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Pers Soc Psychol Bull. 2011 Sep;37(9):1216-28. doi: 10.1177/0146167211409439. Epub 2011 May 17.

Affirming the self to promote agreement with another: lowering a psychological barrier to conflict resolution.

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Department of Psychology, Swarthmore College, Swarthmore, PA 19081, USA.


Two studies investigated the capacity of a self-affirmation intervention to lower a psychological barrier to conflict resolution. Study 1 used a role-play scenario in which a student negotiated with a professor for greater rewards for work on a collaborative project. A self-affirmation manipulation, in which participants focused on an important personal value, significantly reduced their tendency to derogate a concession offered by the professor relative to one that had not been offered. Study 2 replicated this effect and showed that the phenomenon did not depend on the self-affirmed participant's experience of a heightened sense of deservingness or a tendency to make positive attributions about the professor. Distraction and explicit mood enhancement were also ruled out as mediators of the self-affirmation effect, which appears to stem from motivational rather than explicit cognitive processes.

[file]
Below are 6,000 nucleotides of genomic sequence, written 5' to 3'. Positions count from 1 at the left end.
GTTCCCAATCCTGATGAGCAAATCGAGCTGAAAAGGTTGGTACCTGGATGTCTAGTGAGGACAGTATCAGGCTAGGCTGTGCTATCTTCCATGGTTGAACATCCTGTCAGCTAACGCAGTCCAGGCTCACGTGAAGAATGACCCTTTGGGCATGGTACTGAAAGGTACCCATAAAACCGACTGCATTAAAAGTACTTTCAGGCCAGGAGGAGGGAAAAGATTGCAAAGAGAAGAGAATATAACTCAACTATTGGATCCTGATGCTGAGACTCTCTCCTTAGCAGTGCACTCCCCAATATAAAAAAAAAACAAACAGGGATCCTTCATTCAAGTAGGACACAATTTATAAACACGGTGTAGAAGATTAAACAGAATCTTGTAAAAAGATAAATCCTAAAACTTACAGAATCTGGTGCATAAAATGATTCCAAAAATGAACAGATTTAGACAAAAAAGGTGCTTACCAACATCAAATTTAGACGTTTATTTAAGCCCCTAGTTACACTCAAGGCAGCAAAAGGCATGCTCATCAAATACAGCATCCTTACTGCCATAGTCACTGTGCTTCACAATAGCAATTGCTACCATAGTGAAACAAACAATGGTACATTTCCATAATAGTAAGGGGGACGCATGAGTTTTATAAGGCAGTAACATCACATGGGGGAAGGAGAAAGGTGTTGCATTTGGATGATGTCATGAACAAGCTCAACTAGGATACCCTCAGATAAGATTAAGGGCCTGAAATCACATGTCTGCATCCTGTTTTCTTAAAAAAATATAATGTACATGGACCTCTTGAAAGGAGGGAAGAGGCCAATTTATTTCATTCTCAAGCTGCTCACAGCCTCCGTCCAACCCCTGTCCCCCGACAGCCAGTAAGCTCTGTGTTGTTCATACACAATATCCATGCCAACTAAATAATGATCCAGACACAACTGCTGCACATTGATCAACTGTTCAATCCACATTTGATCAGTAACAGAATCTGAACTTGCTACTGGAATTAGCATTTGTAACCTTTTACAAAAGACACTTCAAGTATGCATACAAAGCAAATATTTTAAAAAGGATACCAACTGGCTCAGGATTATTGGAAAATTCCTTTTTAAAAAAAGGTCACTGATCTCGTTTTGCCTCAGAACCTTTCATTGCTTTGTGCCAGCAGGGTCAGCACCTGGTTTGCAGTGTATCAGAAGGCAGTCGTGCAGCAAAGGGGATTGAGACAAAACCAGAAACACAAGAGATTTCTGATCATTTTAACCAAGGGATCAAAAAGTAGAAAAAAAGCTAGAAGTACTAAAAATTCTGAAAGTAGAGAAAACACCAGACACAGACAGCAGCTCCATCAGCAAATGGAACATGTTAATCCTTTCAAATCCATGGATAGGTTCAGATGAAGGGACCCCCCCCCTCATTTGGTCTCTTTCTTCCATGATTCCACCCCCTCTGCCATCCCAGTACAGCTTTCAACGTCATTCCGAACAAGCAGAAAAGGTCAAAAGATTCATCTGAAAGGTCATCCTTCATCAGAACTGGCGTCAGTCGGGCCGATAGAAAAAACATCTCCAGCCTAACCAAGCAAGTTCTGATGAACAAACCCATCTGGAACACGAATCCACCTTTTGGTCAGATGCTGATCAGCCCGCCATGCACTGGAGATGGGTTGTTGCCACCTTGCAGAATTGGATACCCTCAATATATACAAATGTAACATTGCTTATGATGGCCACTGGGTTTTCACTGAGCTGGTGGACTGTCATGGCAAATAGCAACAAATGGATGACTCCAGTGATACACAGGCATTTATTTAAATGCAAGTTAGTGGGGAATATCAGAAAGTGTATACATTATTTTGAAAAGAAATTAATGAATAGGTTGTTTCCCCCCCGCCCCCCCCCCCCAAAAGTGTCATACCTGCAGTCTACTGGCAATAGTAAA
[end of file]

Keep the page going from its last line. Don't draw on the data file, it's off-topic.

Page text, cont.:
[Indexed for MEDLINE]

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